Any competent physician recognizes that their first duty is to protect the life of the woman, since failing to do so would jeopardize the lives of both the woman and her developing embryo/fetus. Not only would it be professionally reprehensible to ignore the pregnant woman’s urgent needs, but it would be malpractice and grounds for revoking their license to practice medicine. While you can always find instances where physicians fail in their responsibilities, this is not an argument against abortion restrictions. Rather, it is an argument for vigorous peer review and professional accountability.
Since Dobbs, there have been dire warnings that maternal mortality will increase. Maternal mortality is a complex issue for which there are many aggravating, and ameliorating, factors. Access to abortion has not been demonstrated to be a critical factor. Maternal mortality has been rapidly increasing in the US over the past two decades during a period of relatively free abortion access, unlike any other high-income country. The rates are highest among non-Hispanic Black women, who also have the highest rate of abortions.
The worldwide experience further belies the notion that abortion access and maternal mortality are inextricably linked. Poland has one of the lowest maternal mortality rates in the world and one of the most restrictive abortion policies in the world. In Brazil, maternal mortality decreased more than 50% without legalizing abortion, but by improved medical care and access to care. There are many other examples demonstrating the disconnect between abortion access and maternal mortality.
Finally, national and state pundits would have you believe the counter-intuitive notion that restricting abortion does not decrease abortion rates — or,conversely, that liberalizing abortion access does not increase abortion rates. The implication is that all the women with limited access to abortion or who are denied abortion simply travel to a state where it is legal or pursue self-induced abortions at home. This suggests that there is a fixed demand for abortion access.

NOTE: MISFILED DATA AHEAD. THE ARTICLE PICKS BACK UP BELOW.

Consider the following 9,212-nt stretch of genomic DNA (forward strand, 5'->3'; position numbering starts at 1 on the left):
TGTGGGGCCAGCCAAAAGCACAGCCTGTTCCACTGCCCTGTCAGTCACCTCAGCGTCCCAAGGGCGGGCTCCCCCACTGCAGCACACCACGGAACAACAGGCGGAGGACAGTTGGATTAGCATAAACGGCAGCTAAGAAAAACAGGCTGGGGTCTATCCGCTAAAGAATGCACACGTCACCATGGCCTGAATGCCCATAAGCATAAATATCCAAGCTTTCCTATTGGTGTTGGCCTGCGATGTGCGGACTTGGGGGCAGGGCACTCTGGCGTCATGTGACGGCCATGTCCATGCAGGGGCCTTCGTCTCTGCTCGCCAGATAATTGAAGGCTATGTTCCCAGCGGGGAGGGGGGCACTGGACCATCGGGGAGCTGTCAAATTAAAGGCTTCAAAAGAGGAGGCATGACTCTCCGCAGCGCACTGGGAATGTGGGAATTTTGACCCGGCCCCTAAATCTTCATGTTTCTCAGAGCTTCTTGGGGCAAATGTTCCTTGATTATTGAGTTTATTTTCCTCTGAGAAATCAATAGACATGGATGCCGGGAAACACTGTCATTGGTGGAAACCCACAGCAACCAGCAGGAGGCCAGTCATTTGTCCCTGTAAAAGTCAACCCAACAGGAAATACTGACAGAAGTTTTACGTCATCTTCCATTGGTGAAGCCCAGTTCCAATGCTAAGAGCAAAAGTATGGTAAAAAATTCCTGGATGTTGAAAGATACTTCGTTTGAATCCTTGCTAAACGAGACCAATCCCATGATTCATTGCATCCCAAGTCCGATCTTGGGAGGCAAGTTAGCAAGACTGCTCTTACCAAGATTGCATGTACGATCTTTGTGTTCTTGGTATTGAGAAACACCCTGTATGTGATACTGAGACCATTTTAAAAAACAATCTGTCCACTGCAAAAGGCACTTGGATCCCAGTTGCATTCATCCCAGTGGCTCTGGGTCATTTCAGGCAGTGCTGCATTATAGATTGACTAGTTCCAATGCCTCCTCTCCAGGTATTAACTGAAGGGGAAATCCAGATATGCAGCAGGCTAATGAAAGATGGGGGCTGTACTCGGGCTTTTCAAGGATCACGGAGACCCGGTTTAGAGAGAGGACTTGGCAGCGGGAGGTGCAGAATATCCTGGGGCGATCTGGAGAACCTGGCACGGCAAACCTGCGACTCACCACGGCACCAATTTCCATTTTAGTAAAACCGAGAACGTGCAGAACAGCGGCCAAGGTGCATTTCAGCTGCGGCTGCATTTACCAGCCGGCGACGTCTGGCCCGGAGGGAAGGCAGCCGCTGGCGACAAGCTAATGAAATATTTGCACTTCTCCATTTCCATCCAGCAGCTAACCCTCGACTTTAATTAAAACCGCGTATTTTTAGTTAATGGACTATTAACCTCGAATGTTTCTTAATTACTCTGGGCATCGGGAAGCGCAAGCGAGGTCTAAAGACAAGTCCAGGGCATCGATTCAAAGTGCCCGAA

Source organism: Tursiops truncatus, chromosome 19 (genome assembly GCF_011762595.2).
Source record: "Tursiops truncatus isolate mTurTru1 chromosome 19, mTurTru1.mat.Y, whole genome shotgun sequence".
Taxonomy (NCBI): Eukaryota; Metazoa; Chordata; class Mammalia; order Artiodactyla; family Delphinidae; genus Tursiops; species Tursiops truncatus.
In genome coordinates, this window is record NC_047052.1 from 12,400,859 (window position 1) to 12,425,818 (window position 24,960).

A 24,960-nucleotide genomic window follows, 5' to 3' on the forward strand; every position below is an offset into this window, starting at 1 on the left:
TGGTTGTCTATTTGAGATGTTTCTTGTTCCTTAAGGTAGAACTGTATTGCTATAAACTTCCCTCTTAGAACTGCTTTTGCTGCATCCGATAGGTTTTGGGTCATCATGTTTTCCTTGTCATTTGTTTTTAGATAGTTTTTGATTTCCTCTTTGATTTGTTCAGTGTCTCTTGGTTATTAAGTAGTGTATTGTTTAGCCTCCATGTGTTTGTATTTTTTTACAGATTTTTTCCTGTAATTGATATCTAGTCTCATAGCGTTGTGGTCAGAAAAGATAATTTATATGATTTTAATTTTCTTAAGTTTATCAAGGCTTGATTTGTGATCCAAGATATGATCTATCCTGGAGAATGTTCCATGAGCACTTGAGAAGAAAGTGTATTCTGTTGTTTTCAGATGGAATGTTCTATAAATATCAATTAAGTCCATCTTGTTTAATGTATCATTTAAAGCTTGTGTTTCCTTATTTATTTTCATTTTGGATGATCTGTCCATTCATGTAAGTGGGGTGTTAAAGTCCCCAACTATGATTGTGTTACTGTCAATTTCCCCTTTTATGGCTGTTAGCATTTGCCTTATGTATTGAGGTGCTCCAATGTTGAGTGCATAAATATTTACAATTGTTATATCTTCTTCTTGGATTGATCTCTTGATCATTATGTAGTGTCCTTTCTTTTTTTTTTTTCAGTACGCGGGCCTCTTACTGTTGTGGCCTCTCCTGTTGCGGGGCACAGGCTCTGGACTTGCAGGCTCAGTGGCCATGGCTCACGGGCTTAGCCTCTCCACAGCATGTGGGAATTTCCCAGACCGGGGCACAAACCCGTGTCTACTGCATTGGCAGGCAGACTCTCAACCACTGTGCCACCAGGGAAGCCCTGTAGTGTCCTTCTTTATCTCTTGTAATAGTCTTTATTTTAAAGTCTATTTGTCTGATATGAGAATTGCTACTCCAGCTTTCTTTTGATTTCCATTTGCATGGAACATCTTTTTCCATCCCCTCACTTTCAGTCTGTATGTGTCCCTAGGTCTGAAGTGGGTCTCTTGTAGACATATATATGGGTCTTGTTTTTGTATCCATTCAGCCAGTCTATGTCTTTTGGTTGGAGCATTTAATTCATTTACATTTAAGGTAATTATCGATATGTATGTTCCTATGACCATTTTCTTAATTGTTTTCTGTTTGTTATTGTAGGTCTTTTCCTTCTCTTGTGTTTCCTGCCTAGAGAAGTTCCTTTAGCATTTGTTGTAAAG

There is an abundance of evidence that abortion rates decrease with any number of restrictions. Even the methodologically flawed, but frequently cited, Turnaway study contains this finding: within one week of being denied an abortion, 35% of women no longer wished they had obtained an abortion. By 5 years, only 2% of the women who were denied an abortion and gave birth still wished they had obtained one. This is a testament to the very real ambivalence many women have seeking an abortion and a window into why abortion restrictions/prohibitions reduce abortion rates. Furthermore, there is evidence that when abortion restrictions are in place, women and their partners choose more effective forms of birth control.
It is our hope that after the Dobbs decision, people will reexamine the arguments for and against abortion access in the light of facts, and not propaganda by either proponents or opponents of abortion access. And while anti-abortion and abortion rights advocates may never agree on the best legislative approach, our country and state will be better served, and laws better drafted, after informed dialogue and honest deliberation.